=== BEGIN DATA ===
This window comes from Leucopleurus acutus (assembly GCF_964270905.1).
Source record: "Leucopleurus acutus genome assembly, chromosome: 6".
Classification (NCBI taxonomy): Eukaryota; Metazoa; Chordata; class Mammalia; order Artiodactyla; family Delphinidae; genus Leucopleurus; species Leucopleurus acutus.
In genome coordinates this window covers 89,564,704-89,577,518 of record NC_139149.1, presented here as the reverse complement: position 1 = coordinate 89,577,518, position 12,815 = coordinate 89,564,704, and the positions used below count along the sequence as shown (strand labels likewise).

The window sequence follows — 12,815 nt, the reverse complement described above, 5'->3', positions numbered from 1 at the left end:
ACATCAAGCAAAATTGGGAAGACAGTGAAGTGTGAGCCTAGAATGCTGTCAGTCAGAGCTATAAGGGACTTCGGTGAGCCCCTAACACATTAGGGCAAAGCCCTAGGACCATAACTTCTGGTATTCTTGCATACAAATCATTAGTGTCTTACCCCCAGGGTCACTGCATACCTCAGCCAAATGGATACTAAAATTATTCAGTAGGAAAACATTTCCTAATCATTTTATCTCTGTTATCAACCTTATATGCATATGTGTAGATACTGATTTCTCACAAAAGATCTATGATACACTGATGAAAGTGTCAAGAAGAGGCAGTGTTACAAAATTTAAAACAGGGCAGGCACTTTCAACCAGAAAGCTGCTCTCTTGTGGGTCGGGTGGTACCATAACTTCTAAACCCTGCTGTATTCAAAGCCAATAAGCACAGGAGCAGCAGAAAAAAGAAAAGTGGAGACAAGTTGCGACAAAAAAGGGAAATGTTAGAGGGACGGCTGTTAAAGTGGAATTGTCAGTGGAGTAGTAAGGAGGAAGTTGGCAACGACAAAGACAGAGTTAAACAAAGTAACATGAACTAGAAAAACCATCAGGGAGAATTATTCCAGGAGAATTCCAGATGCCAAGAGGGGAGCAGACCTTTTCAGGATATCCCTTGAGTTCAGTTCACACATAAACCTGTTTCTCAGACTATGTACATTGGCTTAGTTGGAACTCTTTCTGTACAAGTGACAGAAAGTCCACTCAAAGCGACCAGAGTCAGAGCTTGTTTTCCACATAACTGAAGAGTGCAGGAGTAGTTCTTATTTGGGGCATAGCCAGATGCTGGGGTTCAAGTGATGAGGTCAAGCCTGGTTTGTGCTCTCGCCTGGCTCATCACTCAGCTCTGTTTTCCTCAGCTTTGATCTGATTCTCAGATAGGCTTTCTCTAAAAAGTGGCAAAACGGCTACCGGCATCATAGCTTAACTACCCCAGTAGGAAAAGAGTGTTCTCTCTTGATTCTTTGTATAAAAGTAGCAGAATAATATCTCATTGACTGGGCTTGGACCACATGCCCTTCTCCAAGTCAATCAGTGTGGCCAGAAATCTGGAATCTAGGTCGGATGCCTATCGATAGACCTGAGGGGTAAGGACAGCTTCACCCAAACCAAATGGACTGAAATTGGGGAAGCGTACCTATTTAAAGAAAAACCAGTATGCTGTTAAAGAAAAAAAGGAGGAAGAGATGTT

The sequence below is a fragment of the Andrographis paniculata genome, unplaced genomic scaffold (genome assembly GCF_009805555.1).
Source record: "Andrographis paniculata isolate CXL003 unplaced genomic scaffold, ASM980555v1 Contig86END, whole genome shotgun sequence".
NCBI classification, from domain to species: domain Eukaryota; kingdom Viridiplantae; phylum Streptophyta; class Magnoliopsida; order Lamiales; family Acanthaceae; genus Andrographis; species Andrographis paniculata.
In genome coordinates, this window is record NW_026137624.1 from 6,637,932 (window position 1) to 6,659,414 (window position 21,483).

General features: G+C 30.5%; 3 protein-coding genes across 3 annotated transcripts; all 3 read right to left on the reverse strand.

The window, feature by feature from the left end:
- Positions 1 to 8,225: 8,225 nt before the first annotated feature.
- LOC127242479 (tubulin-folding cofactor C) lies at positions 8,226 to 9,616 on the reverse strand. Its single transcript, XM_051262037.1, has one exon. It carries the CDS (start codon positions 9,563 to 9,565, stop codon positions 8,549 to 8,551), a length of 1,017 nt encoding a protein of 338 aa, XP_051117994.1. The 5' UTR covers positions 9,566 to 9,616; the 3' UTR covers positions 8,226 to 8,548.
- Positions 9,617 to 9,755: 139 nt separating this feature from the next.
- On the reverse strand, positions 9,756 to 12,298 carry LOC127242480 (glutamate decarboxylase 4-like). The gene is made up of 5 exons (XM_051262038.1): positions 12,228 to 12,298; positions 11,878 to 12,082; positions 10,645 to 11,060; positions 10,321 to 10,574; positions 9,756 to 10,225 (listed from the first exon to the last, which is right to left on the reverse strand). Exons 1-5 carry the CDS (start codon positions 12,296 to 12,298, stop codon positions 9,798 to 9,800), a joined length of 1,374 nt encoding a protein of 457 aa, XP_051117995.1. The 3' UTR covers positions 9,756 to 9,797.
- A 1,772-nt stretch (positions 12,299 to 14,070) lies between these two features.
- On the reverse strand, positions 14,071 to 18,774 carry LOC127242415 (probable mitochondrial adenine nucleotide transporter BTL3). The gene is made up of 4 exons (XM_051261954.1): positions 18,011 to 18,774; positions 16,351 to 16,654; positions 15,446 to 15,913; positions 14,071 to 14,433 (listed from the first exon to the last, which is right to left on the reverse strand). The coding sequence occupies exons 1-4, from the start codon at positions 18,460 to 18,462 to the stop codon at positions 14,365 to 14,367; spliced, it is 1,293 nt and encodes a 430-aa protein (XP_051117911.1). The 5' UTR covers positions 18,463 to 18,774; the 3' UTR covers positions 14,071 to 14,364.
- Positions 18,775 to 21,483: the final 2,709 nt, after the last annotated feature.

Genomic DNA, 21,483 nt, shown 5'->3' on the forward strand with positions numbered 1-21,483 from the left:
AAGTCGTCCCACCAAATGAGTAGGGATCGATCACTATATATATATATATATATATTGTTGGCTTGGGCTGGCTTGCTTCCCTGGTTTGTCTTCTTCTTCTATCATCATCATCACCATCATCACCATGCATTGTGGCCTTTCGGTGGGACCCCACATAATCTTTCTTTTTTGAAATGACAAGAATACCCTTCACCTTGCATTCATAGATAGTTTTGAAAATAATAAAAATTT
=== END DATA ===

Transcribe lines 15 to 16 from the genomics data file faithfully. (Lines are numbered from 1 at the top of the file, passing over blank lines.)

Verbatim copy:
- Positions 9,617 to 9,755: 139 nt separating this feature from the next.
- On the reverse strand, positions 9,756 to 12,298 carry LOC127242480 (glutamate decarboxylase 4-like). The gene is made up of 5 exons (XM_051262038.1): positions 12,228 to 12,298; positions 11,878 to 12,082; positions 10,645 to 11,060; positions 10,321 to 10,574; positions 9,756 to 10,225 (listed from the first exon to the last, which is right to left on the reverse strand). Exons 1-5 carry the CDS (start codon positions 12,296 to 12,298, stop codon positions 9,798 to 9,800), a joined length of 1,374 nt encoding a protein of 457 aa, XP_051117995.1. The 3' UTR covers positions 9,756 to 9,797.